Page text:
Georgia’s inspector general has been asked to look into whether a group that did work for the Charter Schools Commission violated state law by not reporting that it paid for staffers to attend events across the country and offered them stipends.
The filing Tuesday comes less than three weeks after The Atlanta Journal-Constitution reported the vendor gifts to state employees.
Teresa Rogers, a Sandy Springs charter school parent, asked the inspector general to investigate both the gifts and whether the vendor failed to file mandatory financial information with the state.
The complaint says the Chicago nonprofit — the National Association of Charter School Authorizers — could wind up being prohibited from doing business with the state for a year and forced to repay what it received from the State Charter Schools Commission if it did not file the financial statement.
Rogers asked the inspector general to investigate whether stipends paid to Charter Schools Commission staffers were legal.
Corrie Leech, the communications director for the association, said her organization didn’t know about the reporting requirements and would comply in the future.
The AJC reported earlier this month that the association has been paid $264,000 since early 2015 to help review charter petitions and applications, for consulting services, and other duties. The state commission has the power to approve or deny petitions for state charter schools and renew, not renew or terminate state charter school contracts.
According to agency emails reviewed by the AJC, the association has offered to pay Bonnie Holliday, the commission’s director, and other senior staffers for them to attend conferences and group events since at least 2015.
The emails show Holliday and Gregg Stevens, the commission’s deputy director and general counsel, submitted reimbursements to the association to pay for travel at least four times in 2017 in amounts higher than the $250 that would trigger a requirement that the association file vendor gift disclosures.
On the day a consulting contract was being finalized in June 2017, the association offered Stevens $1,000 as a “consulting stipend” and travel reimbursement to speak at a conference. Stevens turned down the payment.
Records show the association offered Holliday a $1,000 “consulting/facilitating fee” in 2017 for a conference in Phoenix. She accepted the stipend.
Under Georgia law, “No public officer other than a public officer elected state wide shall accept a monetary fee or honorarium in excess of $100 for a speaking engagement, participation in a seminar, discussion panel, or other activity which directly relates to the official duties of that public officer or the office of that public officer.”
Gov. Nathan Deal signed an executive order on his first day in office banning gifts worth more than $25 to state employees under his command. Under the gift ban, employees are not allowed to take “honoraria,” or payments.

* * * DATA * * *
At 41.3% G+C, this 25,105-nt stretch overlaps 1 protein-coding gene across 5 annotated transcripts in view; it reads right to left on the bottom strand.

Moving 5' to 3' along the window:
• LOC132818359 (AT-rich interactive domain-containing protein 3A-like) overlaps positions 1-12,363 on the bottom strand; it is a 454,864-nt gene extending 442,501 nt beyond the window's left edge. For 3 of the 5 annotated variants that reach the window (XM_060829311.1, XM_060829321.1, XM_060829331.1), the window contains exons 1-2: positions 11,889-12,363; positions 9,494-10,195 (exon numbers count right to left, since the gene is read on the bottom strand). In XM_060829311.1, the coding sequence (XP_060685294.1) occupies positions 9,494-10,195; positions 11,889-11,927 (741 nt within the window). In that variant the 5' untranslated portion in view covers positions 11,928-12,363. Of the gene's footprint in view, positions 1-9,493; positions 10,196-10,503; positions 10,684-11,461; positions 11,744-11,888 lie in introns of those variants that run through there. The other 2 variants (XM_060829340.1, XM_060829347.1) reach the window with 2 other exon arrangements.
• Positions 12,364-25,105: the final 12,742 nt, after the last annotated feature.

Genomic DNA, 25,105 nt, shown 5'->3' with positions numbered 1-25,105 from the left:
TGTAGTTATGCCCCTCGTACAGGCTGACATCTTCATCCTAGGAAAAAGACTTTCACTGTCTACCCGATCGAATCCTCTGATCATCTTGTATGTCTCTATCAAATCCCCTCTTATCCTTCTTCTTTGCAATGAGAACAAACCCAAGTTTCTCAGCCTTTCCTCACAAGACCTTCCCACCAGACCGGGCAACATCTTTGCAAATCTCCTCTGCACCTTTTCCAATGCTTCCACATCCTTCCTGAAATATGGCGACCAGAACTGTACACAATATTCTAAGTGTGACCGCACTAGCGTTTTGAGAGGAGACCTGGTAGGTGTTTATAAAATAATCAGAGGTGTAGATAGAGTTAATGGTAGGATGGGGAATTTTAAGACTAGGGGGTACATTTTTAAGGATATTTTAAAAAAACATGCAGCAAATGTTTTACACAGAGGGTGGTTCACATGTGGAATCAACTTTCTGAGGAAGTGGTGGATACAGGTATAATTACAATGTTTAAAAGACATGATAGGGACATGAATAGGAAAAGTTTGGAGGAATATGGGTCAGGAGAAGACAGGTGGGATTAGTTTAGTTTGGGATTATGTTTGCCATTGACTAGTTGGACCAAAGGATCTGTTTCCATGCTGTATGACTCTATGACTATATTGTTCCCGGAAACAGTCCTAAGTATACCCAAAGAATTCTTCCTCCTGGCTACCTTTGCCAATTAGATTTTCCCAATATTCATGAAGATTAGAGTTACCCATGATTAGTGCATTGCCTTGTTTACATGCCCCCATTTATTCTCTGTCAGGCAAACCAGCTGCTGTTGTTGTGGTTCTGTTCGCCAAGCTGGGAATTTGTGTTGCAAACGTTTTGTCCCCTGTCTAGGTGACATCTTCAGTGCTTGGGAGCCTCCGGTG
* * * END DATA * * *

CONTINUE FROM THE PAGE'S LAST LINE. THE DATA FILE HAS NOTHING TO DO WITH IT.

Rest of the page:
However, in a written response, Lauren Holcomb, the commission’s communications director, said Holliday was asked to lead a session at the conference, forcing her to develop content and an agenda, organize speakers and present information, among other duties. She said those duties were outside the scope of Holliday’s job with the state, for which she was paid $125,000 in fiscal 2017.
“Our general counsel determined that it was legal and appropriate for her to accept a stipend in this circumstance as the stipend did not fall within the definition of a ‘gift’ or ‘honoraria’ as defined by the governor’s executive order,” Holcomb said.
After the complaint was filed Tuesday, Holcomb said in a statement, “The SCSC conducts business in accordance with high standards of transparency and objectivity and remains committed to partnering with reputable non-profit organizations to further the agency’s mission.”
As the AJC reported, very few vendors that do business with the state file required gift reports, and no one has faced a penalty for not disclosing what they spend on state employees in almost 20 years.
The recent ethics scandal at Georgia Tech spotlighted the relationship between vendors that do business with the state and its employees.
Reports released earlier this summer said that four high-ranking, highly paid Georgia Tech administrators committed a series of ethical abuses, including receiving pay from a German company to serve on its board at the same time the company was being paid to do work for Georgia Tech, and playing golf with vendors during work hours.
Georgia Tech President George P. “Bud” Peterson fired an executive vice president, and the other three resigned.
An internal report found that Paul Strouts, then-vice president of campus services, had Barnes & Noble pay $35,000 a year, starting in 2013, for a Georgia Tech football suite. Barnes & Noble operates a bookstore on campus.
University System of Georgia officials say the box was worked into the company’s commission to the school, so it would not have fallen under the heading of a “gift” and therefore Barnes & Noble didn’t need to file a vendor disclosure.
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